WASHINGTON – President Joe Biden is moving forward with a big plan to require millions of private sector workers to get vaccinated by early next year. But first, he must ensure that his own federal government workers get shot.
About 4 million federal employees are to be vaccinated by November 22 under a presidential executive order. Some employees, like White House employees, are given nearly all of the vaccines. But rates are lower than those at other federal agencies, particularly those related to law enforcement and intelligence, according to agencies and union leaders. And some resistance activists are digging in, suing and protesting what they say is unwarranted encroachment by the White House.
The upcoming deadline is the first test of Biden’s push to force people to get vaccinated. Beyond the federal worker rule, another mandate aimed at about 84 million private sector workers will take effect in January, according to guidelines this past week.
On Saturday, a federal appeals court in Louisiana temporarily blocked the vaccine requirement for businesses with 100 or more workers. The administration says it believes the requirement will face legal challenges partly because its safety regulations precede state laws.
“The president and administration would not have met these requirements if they didn’t think they were appropriate and necessary,” Surgeon General Vivek Murthy told ABC’s “This Week” on Sunday. “And the administration is certainly ready to defend them.”
If the mandate is successful, they could make the most serious dent in new coronavirus cases since the vaccine first became available, especially with news last week that children aged 5-11 may qualify an additional 64 million. Can get shot to make. But with two weeks left until the federal worker deadline, some leaders of unions representing workers say it is increasingly challenging to persuade non-vaccinated people to change their minds.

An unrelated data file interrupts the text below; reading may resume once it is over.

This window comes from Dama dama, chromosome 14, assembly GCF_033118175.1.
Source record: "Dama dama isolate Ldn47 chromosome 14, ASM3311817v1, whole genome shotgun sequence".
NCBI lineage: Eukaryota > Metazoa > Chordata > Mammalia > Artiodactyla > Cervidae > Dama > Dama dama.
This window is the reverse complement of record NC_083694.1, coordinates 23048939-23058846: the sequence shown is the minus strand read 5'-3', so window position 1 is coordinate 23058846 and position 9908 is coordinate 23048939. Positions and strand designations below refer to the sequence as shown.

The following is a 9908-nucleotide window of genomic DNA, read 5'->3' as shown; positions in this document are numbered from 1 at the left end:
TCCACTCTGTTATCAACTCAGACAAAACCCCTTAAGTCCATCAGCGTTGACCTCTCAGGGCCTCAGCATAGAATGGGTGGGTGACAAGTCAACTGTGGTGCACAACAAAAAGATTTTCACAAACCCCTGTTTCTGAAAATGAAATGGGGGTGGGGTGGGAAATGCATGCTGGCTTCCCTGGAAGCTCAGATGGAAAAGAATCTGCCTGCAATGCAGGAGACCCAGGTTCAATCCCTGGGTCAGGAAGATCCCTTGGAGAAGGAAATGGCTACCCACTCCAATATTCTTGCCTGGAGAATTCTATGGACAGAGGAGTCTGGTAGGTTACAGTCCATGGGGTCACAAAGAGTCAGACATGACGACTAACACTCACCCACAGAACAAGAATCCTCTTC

“I got the vaccine in February, it was my own choice and I thought it would stop the virus,” said Corey Trammell, a prison corrections officer in Louisiana and president of the local union. “But that hasn’t happened. And now I have people resigning because they’re tired of the government overreacting on it, they don’t want to take the shot. People just don’t trust the government, and they trust this vaccine.” don’t.”
Vaccines have a proven track record of safety, backed by clinical trials and independent reviews, which show them to be highly effective in preventing serious illness and death from COVID-19. More than 222 million Americans have received at least one vaccine dose and more than 193 million have been fully vaccinated. More than half the world’s population has also got a shot.
Scientists have been grappling with concern since the vaccine was first authorized; An AP-NORC survey earlier this year found that a third of adults in the US were skeptical, despite assurances that the vaccine was safe and effective and there were few instances of serious side effects. About 70% of American adults are fully vaccinated and 80% have received at least one dose of the vaccine.
Vaccinations have surfaced at disproportionate rates across the federal government.
Officials from Health and Human Services, the US Food and Drug Administration and Housing and Urban Development said they were working on getting their employees vaccinated, but had no figures yet.